Gov funding in SA aims to ease the burden on aged care and hospitals

Published on 24 May 2024

Health and Aged Care Minister Mark Butler at a recent Medicare Urgent Clinic press conference. [X]

The Minister for Health and Aged Care, Mark Butler, talked up the Federal Government’s investments into healthcare and ageing on Thursday when he visited the Modbury Hospital in Adelaide’s northeastern suburbs. 

Their three-point plan to strengthen Medicare was the focal point of the press conference, while Minister Butler and the South Australian Minister for Health and Wellbeing, Chris Picton, both highlighted how the investments will help aged care.

Making healthcare more affordable

Minister Butler started by discussing the bulk billing incentive from last year’s budget and ongoing investments to reduce the cost of medicines. Both are critical to making healthcare more affordable for everyone, particularly older people with chronic conditions. 

“We’ve had a three point plan to strengthen Medicare […] the centrepiece of that agenda was the tripling of the bulk billing incentive in last year’s Budget,” Minister Butler said.

“Five months on, I’m pleased to say that we are seeing increases in bulk billing across the country, including an increase in bulk billing of almost 4% here in South Australia.”

He added that Australians have already saved “hundreds of millions of dollars” through cheaper medicines. A recent press release put this figure at over $280 million saved since January 2023. Those savings will continue after the 2024 Budget saw them freeze the price of medicines for up to five years for pensioners and concession card holders.

Reducing the healthcare burden with Urgent Care Clinics

The 2024 Budget saw $227 million invested into boosting the capacity of Medicare Urgent Care Clinics, which includes establishing 29 new Clinics. Once completed there will be 87 Clinics that help reduce the pressure on hospital emergency departments. 

South Australia’s sixth Urgent Care Clinic will be at Modbury Hospital, where Minister Butler said it will help provide better care for older people.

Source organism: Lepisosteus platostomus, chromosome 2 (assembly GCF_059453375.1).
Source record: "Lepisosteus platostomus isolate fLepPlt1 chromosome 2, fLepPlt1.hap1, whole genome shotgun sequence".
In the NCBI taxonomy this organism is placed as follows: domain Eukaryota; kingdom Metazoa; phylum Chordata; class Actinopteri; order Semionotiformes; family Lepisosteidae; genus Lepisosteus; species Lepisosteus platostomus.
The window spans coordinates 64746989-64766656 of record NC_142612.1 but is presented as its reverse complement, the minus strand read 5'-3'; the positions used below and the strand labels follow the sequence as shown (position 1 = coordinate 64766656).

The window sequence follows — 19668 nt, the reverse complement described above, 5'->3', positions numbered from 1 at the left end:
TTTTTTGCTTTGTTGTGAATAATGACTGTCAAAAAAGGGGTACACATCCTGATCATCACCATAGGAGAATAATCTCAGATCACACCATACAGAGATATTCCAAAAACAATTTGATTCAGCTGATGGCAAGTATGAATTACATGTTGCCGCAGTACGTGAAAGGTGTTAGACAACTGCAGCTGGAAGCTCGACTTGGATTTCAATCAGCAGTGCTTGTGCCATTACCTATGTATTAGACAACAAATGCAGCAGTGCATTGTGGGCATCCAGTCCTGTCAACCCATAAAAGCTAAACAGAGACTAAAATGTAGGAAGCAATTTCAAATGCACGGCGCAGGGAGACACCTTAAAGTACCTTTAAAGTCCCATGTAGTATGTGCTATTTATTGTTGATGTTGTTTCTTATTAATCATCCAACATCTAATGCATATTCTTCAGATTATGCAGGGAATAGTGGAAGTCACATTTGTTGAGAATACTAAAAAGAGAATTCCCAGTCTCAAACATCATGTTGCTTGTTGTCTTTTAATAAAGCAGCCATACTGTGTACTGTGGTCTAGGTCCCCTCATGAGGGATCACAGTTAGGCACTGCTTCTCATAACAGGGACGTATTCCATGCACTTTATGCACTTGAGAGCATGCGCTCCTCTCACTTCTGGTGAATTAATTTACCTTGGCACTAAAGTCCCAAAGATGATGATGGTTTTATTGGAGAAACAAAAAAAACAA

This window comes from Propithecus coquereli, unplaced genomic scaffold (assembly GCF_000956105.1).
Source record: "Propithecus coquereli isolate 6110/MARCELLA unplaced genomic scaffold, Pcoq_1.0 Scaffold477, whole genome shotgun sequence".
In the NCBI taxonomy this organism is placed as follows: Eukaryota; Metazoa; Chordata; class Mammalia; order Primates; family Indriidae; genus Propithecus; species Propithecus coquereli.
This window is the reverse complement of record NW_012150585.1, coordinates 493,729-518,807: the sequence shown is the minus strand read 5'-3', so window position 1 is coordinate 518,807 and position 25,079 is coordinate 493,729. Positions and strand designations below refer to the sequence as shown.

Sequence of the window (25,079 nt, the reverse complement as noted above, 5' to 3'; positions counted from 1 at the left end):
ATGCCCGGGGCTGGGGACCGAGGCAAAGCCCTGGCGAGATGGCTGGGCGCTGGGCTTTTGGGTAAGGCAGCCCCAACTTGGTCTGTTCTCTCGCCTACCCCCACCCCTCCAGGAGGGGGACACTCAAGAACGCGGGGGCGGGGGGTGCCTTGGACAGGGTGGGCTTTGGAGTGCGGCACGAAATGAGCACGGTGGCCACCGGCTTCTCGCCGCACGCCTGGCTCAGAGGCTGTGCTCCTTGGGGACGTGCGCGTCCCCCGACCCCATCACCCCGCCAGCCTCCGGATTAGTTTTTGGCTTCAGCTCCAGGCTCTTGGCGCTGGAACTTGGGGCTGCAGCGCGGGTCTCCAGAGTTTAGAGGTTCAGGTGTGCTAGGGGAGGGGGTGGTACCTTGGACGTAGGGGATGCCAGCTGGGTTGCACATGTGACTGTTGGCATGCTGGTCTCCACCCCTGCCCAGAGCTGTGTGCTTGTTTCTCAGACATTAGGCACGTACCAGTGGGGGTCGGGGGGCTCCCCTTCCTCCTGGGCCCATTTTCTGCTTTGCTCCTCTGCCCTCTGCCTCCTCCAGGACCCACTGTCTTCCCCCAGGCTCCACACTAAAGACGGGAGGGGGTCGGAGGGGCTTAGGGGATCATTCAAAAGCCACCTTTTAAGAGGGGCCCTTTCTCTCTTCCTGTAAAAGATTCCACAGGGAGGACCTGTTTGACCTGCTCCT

“[…]To prevent them from having to go to hospital in the first place if they don’t really need to, and can be adequately cared for in other settings like aged care facilities, and if they do have to come to hospital, they’re able to move through the hospital system as quickly as possible,” he added.

Minister Picton addressed how the broader healthcare system, including aged care, can put pressure on public hospitals when urgent care is required. He touched on the issue the State faces with aged care in hospital settings, where 190 patients are currently stuck in hospital while waiting for aged care places.

“That’s the equivalent number of patients of this entire Modbury hospital behind us, who need to be in aged care who are waiting for aged care but can’t get into aged care,” Minister Picton said.

“If we can address that blockage of people leaving our hospital system to get into aged care, then that helps up free up capacity. It not only helps those people who will get better support and ongoing care in aged care rather than being stuck in a hospital bed but frees up the next bed for somebody who’s coming from the emergency department […].”

Extra support for aged care

While there is a focus on moving patients out of hospitals and into aged care, Mr Picton understands aged care providers are “under the pump”. He said some providers are reluctant to take on residents with complex healthcare needs because the support just isn’t there to care for them.

To combat this, the South Australian Government announced the creation of a Geriatric Flying Squad.

“This will be doctors, nurses and staff from SA Health going out to aged care providers to help them with the transition of people from hospital into aged care, particularly those people with complex needs to make sure that their better supported and aged care providers are more willing to accept them and get them out of hospital,” Minister Picton added.

Those experts will also work on reducing hospital readmissions to ensure individuals are not being constantly moved around when they need consistent, stable care. 

Dr Sally Johns, Northern Adelaide Local Health Network Head of Geriatric Unit, is involved in the program. She said once patients have received their initial treatment the hospital is often not the best place to receive care. She’s excited to partner with the aged care sector and to work alongside aged care staff to support the transition of older people.

“We certainly have an ageing population and with ageing comes increasing complexity and increasing health needs,” Dr Johns said.

“No doubt that work in aged care is a very complex space, and particularly some of these patients have highly specialised needs. They need the support of the specialist teams from the hospital to be able to support their care, which is what this funding and this initiative will be able to provide.”

aged care
Department of Health and Aged Care
mark butler
South Australia
hospital admission
Modbury Hospital
Urgent Care Clinic